• Facebook
  • Twitter
  • Delicious
  • LinkedIn
  • StumbleUpon
  • Add to favorites
  • Email
  • RSS

Businessweek Magazine Online, recently pointed to a lack of dental insurance as the main cause of the dental tourism boom. This isn’t surprising given the astronomical number of Americans without dental insurance. The article states that only half of Americans have dental insurance. The real figure is closer to 1/3 according to a number of other reputable sources.

Even those that are insured, do not have as much coverage as they probably should. According to the BusinessWeek article,

The vast majority of policies have a $1,500 annual cap on payouts, a level that hasn’t changed since the 1970s, though premiums have been rising. That $1,500 can easily be wiped out by one complicated root canal or a crown.

So, how are many people coping with this lack of insurance? Dental tourism.

In places like Bangkok, Hungary, and Mexico, dental care costs are dramatically lower than in the U.S., and the quality of care is quite comparable. For example, “Teeth caps that range from $750 to $1,000 in the U.S. cost $150 in Mexico, according to the article.” Many other dental procedures offer similarly steep discounts. What’s important to remember is that these procedures are largely routine procedures as opposed to cosmetic improvements. For a number of people, dental tourism is their only hope for treating dental ailments.

What’s perhaps surprising is that most patients seeking dental care overseas are pleased with the quality of care that they receive. Dr. Stewart Hirsch, of New York University College of Dentistry, believes that there is “no reason to assume the quality of care is any lower overseas.” That’s encouraging for the uninsured that are seeking affordable dental work, but are weary of overseas dental care.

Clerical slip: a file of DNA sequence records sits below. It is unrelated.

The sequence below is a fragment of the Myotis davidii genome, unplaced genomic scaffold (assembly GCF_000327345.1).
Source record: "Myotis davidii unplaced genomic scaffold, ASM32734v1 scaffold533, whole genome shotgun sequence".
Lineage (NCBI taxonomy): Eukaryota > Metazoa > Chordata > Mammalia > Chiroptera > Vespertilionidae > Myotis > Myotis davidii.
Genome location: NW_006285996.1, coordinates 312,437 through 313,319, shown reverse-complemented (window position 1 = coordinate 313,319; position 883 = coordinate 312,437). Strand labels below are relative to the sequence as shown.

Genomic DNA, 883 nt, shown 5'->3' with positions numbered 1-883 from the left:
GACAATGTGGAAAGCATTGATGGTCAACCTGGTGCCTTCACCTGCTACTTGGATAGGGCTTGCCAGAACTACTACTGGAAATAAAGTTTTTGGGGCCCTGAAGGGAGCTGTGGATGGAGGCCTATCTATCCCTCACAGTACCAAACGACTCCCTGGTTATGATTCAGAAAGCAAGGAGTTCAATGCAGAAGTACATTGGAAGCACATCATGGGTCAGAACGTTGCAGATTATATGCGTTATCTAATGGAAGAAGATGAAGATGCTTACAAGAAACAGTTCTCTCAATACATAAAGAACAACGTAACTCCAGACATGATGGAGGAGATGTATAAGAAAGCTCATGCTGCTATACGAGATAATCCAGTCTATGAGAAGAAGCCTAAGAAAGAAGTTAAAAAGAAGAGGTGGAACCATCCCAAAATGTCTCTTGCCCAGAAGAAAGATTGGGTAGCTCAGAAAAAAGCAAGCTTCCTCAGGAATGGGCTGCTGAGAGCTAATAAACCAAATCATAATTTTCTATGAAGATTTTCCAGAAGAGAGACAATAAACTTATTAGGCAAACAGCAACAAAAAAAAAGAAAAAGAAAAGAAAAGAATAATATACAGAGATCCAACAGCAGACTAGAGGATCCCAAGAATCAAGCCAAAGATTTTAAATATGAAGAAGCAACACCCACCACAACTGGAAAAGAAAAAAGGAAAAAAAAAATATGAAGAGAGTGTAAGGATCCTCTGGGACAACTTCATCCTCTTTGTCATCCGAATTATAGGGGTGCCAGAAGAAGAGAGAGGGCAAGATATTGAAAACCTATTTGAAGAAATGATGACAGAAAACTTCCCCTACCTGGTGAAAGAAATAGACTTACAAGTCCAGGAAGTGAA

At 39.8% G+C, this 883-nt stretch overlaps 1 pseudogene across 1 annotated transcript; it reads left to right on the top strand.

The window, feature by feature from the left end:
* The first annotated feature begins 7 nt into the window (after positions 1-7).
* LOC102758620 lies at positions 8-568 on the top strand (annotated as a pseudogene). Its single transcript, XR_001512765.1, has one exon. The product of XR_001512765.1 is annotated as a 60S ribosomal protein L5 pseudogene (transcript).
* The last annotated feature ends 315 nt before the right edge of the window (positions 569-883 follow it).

Before looking into dental tourism as an option, do your homework, and remember that there are no international standards, and little legal recourse for malpractice. If you do decide that medical tourism is a good option for you, however, it is recommended that you find a dentist like you do in the U.S. – through referrals.

Your Experiences

Do you have personal experience with dental tourism? Please share them with the rest of us.

Share and Enjoy

Cory Kemp is the founder and chief editor of DentalPlanCards.com. He's committed to providing consumers with helpful tips for saving money at the dentist. Follow me on Google +